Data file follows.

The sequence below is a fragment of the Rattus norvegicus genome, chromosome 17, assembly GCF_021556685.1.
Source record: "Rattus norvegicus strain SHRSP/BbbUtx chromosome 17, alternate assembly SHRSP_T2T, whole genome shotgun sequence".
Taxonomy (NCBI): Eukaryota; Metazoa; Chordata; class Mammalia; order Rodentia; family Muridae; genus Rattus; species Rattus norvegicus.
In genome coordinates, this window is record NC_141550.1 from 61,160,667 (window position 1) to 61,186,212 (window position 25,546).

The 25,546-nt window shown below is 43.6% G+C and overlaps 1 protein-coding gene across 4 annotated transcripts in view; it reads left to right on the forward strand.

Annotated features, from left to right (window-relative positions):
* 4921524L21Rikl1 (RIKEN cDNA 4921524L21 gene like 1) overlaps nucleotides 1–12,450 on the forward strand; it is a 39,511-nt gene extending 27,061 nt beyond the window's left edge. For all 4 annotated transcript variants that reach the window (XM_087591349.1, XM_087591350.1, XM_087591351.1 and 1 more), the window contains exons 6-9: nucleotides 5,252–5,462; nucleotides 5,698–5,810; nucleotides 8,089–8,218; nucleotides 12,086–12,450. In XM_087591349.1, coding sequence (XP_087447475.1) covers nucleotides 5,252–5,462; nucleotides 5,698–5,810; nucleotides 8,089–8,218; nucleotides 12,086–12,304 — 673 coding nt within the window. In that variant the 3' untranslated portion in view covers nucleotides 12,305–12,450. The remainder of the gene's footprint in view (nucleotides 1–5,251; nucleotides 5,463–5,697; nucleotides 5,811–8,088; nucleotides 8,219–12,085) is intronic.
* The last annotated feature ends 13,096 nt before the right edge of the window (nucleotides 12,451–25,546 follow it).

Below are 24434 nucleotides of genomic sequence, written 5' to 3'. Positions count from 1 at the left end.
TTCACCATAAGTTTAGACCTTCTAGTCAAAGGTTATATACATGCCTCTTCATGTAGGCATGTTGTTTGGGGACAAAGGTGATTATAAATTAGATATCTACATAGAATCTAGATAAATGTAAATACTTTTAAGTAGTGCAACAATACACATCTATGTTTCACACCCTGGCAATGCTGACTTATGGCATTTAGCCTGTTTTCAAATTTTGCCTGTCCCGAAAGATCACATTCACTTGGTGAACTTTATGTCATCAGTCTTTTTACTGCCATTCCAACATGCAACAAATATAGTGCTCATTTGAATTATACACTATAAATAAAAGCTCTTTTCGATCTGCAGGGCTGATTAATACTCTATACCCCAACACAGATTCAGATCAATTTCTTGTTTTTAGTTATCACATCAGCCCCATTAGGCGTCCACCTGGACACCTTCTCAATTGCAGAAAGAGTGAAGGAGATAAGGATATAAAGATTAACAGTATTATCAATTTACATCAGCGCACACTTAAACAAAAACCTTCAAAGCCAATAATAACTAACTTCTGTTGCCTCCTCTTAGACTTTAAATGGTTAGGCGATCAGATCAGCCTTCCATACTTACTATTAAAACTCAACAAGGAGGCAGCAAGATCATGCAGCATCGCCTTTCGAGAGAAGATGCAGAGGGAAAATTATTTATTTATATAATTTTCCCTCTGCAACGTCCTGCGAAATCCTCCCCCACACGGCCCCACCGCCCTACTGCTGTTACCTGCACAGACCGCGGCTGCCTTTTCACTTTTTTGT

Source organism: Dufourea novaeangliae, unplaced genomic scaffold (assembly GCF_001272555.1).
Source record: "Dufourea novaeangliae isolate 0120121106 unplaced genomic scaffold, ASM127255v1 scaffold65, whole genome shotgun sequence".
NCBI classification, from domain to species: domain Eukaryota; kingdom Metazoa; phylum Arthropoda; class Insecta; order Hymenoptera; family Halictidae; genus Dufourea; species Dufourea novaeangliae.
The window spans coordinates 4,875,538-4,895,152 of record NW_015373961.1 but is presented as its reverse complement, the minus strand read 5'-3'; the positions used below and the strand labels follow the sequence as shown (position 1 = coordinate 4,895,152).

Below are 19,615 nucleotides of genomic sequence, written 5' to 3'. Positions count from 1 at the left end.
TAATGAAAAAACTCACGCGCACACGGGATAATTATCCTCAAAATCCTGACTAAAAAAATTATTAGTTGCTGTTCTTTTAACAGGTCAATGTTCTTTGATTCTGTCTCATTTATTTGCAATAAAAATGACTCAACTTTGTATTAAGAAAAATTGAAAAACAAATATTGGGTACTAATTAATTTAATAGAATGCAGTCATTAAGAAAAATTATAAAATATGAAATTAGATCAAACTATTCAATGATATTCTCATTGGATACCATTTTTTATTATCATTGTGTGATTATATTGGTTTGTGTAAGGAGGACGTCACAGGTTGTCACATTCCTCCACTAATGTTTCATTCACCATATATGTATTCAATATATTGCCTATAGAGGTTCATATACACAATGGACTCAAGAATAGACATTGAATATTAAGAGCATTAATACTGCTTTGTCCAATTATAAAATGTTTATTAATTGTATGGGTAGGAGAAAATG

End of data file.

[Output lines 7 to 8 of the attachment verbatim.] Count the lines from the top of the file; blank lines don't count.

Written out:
* 4921524L21Rikl1 (RIKEN cDNA 4921524L21 gene like 1) overlaps nucleotides 1–12,450 on the forward strand; it is a 39,511-nt gene extending 27,061 nt beyond the window's left edge. For all 4 annotated transcript variants that reach the window (XM_087591349.1, XM_087591350.1, XM_087591351.1 and 1 more), the window contains exons 6-9: nucleotides 5,252–5,462; nucleotides 5,698–5,810; nucleotides 8,089–8,218; nucleotides 12,086–12,450. In XM_087591349.1, coding sequence (XP_087447475.1) covers nucleotides 5,252–5,462; nucleotides 5,698–5,810; nucleotides 8,089–8,218; nucleotides 12,086–12,304 — 673 coding nt within the window. In that variant the 3' untranslated portion in view covers nucleotides 12,305–12,450. The remainder of the gene's footprint in view (nucleotides 1–5,251; nucleotides 5,463–5,697; nucleotides 5,811–8,088; nucleotides 8,219–12,085) is intronic.
* The last annotated feature ends 13,096 nt before the right edge of the window (nucleotides 12,451–25,546 follow it).